In a study published November 16, 2021 on the free online server for unpublished manuscripts medRxiv, researchers from the University of Michigan, US, estimated that some 100 million of COVID-19-recovered people have been enduring long COVID. 

The researchers reviewed 40 studies from some 17 countries on the lingering effects of COVID-19 to conclude this. They estimate that 40 per cent of the COVID-19 survivors suffer from the side effects, or have long COVID. 

The rate increases to 57 per cent for those who were hospitalised for COVID-19. The study also said 49 per cent of the recovered women have long COVID while for men it is 37 per cent.

With more cases, the size of the recovered population also increases. This means the probability of more people suffering from long COVID also rises. Currently we have more long COVID patients than those getting the infection itself, according to calculations.

The world has geared up for this crisis. In January 2021, WHO revised its guidelines for COVID-19 treatment to include a recommendation that all patients should have access to follow-up care in case of long COVID. In February 2020, the US National Institutes of Health declared a major four-year-long research initiative into “post-acute sequelae of COVID-19”, spending $1.15 billion. The UK’s National Institute for Health Research has also started four studies on long COVID.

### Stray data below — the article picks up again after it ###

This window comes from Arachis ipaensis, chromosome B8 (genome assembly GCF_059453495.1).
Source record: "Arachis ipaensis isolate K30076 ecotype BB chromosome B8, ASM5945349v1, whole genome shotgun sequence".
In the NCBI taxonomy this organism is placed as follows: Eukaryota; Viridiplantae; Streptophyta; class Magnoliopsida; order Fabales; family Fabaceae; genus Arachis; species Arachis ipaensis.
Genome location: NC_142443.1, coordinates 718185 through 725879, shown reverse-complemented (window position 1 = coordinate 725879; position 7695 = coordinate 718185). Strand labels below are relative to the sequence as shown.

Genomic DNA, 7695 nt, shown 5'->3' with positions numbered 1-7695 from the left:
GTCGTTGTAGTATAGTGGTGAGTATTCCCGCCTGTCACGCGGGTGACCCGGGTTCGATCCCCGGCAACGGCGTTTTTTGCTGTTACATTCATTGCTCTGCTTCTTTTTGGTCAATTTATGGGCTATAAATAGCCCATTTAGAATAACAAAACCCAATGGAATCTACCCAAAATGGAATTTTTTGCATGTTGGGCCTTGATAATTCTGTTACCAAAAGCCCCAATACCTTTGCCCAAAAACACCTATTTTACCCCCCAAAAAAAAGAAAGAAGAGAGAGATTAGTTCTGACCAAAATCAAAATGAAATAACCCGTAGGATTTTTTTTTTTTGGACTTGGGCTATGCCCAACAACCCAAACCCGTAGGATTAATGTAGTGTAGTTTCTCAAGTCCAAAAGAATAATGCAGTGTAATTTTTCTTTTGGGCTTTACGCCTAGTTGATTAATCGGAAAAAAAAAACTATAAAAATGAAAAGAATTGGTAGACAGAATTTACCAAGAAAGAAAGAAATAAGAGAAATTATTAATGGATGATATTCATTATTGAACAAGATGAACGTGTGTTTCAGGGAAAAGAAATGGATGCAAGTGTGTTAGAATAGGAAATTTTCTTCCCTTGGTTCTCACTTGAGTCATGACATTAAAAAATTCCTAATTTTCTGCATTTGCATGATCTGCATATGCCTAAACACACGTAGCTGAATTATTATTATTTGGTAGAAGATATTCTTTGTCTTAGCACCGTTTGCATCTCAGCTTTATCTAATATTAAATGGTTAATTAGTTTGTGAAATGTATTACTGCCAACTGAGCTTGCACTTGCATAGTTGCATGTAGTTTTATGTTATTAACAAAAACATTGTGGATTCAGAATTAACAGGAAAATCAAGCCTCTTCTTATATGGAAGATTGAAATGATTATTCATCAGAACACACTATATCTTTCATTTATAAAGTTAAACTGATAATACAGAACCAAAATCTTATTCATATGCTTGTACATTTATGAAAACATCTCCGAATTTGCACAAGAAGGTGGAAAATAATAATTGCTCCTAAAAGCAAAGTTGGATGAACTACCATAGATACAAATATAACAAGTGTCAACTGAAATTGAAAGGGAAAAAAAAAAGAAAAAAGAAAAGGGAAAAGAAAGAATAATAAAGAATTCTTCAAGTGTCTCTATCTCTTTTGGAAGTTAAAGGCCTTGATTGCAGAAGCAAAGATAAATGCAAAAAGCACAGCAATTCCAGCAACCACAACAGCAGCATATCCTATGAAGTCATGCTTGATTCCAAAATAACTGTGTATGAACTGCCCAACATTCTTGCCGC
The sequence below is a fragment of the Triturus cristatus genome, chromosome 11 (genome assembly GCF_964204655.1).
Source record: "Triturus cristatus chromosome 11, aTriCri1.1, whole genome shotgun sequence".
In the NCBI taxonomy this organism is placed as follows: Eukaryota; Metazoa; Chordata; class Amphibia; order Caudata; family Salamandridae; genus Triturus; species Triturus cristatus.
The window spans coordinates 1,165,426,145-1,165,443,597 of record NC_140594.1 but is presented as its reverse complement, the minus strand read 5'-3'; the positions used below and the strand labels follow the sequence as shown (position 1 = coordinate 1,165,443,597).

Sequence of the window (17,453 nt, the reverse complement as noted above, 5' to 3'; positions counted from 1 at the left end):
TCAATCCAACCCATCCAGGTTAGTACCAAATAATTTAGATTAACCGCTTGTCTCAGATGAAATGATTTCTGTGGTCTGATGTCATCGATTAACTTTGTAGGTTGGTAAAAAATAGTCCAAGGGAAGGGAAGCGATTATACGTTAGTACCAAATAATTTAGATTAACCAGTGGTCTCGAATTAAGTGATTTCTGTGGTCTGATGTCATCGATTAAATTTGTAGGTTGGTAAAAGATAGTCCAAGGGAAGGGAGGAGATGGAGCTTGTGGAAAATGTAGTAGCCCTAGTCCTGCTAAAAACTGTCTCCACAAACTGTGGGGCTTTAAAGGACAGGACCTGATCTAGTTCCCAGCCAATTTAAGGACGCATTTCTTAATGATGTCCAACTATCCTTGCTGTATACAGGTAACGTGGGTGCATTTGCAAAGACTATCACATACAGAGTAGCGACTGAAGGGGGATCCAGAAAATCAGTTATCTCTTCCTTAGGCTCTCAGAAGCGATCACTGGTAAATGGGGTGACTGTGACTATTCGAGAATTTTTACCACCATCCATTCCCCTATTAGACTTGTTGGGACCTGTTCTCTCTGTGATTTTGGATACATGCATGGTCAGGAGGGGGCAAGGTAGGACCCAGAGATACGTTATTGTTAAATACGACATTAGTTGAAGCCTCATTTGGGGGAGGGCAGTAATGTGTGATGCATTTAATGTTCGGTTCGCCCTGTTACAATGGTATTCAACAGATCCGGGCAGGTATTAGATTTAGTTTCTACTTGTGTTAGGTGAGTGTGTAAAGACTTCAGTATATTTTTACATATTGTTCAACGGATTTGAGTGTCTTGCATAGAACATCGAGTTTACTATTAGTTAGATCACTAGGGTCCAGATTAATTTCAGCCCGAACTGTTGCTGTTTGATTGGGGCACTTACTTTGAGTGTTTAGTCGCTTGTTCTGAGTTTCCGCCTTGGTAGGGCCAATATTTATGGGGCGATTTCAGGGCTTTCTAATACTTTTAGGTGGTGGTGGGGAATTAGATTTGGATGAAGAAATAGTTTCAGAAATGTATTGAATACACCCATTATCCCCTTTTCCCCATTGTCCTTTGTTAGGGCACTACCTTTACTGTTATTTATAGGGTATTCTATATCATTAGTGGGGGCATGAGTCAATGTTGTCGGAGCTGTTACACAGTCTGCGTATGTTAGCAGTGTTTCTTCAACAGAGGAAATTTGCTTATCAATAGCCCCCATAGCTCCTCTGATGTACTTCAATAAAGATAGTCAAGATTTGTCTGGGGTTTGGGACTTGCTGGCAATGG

India’s response

In the last week of July 2020, India’s Union Ministry of Health and Family Welfare asked its Joint Monitoring Group to frame guidelines on managing long-term complications arising from COVID-19. This group advises the ministry on responses to various health events. 

A study on recovered patients supported by the Union government’s Science and Engineering Research Board flagged the criticality of an organised follow-up of recovered patients. A study published in Science of The Total Environment August 10, 2020 said:

It needs to figure out [sic] if the virus-mediated organ damage completely improves on recovery? In order to determine the actual consequences of the condition, it is essential to maintain follow-up studies on patients, and it will help to determine diseases at initial stages and allow medical intervention in a timely manner. Moreover, this could provide enough comparative data among patients worldwide to determine the effects of COVID-19 on different populations.

In September 2021, the Centre released the National Comprehensive Guidelines for Management of Post-COVID Sequelae. This was the first official document to acknowledge long COVID and showed the government’s acceptance that the problem needed special attention. 

“Up to 20-30 per cent of patients hospitalised with severe COVID-19 have evidence of myocardial involvement manifested by elevated troponin levels, venous thromboembolism, heart failure and arrhythmias,” stated the document. “Chest pain has been reported in ~20 per cent of COVID-19 survivors at sixty-day follow-up. Palpitations have been reported in ~10 per cent of COVID-19 survivors at sixty-day follow-up. Ongoing chest pain and palpitations have been reported in 5 per cent and 9 per cent, respectively, at six-month follow-up post acute COVID-19.”